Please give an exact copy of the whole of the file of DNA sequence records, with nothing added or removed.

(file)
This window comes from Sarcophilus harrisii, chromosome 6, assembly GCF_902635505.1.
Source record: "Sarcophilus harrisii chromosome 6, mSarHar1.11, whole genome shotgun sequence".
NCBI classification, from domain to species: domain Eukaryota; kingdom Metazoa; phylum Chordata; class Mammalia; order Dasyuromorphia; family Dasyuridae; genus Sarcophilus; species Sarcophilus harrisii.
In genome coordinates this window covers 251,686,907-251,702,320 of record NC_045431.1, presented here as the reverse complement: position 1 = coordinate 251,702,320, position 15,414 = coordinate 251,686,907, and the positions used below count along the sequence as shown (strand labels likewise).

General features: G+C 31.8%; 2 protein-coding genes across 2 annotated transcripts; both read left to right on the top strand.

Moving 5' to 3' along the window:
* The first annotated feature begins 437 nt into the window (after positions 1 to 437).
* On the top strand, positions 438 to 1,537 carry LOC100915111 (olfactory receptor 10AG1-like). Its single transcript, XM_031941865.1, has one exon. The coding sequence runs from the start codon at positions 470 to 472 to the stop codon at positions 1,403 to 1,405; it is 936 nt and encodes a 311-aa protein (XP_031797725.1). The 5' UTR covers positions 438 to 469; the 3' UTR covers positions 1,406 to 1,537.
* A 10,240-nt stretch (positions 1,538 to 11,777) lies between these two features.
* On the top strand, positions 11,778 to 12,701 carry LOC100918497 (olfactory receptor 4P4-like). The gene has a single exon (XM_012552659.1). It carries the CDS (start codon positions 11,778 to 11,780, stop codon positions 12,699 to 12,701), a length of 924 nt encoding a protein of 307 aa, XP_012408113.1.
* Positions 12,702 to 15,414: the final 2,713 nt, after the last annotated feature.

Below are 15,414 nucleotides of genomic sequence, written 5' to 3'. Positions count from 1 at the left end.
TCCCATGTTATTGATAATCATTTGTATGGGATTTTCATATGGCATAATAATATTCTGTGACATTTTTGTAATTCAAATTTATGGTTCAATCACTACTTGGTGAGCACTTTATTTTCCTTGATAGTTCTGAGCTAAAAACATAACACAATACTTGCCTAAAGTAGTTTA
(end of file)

This window comes from Sarcophilus harrisii, chromosome 6, assembly GCF_902635505.1.
Source record: "Sarcophilus harrisii chromosome 6, mSarHar1.11, whole genome shotgun sequence".
NCBI classification, from domain to species: domain Eukaryota; kingdom Metazoa; phylum Chordata; class Mammalia; order Dasyuromorphia; family Dasyuridae; genus Sarcophilus; species Sarcophilus harrisii.
In genome coordinates this window covers 251,686,907-251,702,320 of record NC_045431.1, presented here as the reverse complement: position 1 = coordinate 251,702,320, position 15,414 = coordinate 251,686,907, and the positions used below count along the sequence as shown (strand labels likewise).

General features: G+C 31.8%; 2 protein-coding genes across 2 annotated transcripts; both read left to right on the top strand.

Moving 5' to 3' along the window:
* The first annotated feature begins 437 nt into the window (after positions 1 to 437).
* On the top strand, positions 438 to 1,537 carry LOC100915111 (olfactory receptor 10AG1-like). Its single transcript, XM_031941865.1, has one exon. The coding sequence runs from the start codon at positions 470 to 472 to the stop codon at positions 1,403 to 1,405; it is 936 nt and encodes a 311-aa protein (XP_031797725.1). The 5' UTR covers positions 438 to 469; the 3' UTR covers positions 1,406 to 1,537.
* A 10,240-nt stretch (positions 1,538 to 11,777) lies between these two features.
* On the top strand, positions 11,778 to 12,701 carry LOC100918497 (olfactory receptor 4P4-like). The gene has a single exon (XM_012552659.1). It carries the CDS (start codon positions 11,778 to 11,780, stop codon positions 12,699 to 12,701), a length of 924 nt encoding a protein of 307 aa, XP_012408113.1.
* Positions 12,702 to 15,414: the final 2,713 nt, after the last annotated feature.

Below are 15,414 nucleotides of genomic sequence, written 5' to 3'. Positions count from 1 at the left end.
TCCCATGTTATTGATAATCATTTGTATGGGATTTTCATATGGCATAATAATATTCTGTGACATTTTTGTAATTCAAATTTATGGTTCAATCACTACTTGGTGAGCACTTTATTTTCCTTGATAGTTCTGAGCTAAAAACATAACACAATACTTGCCTAAAGTAGTTTA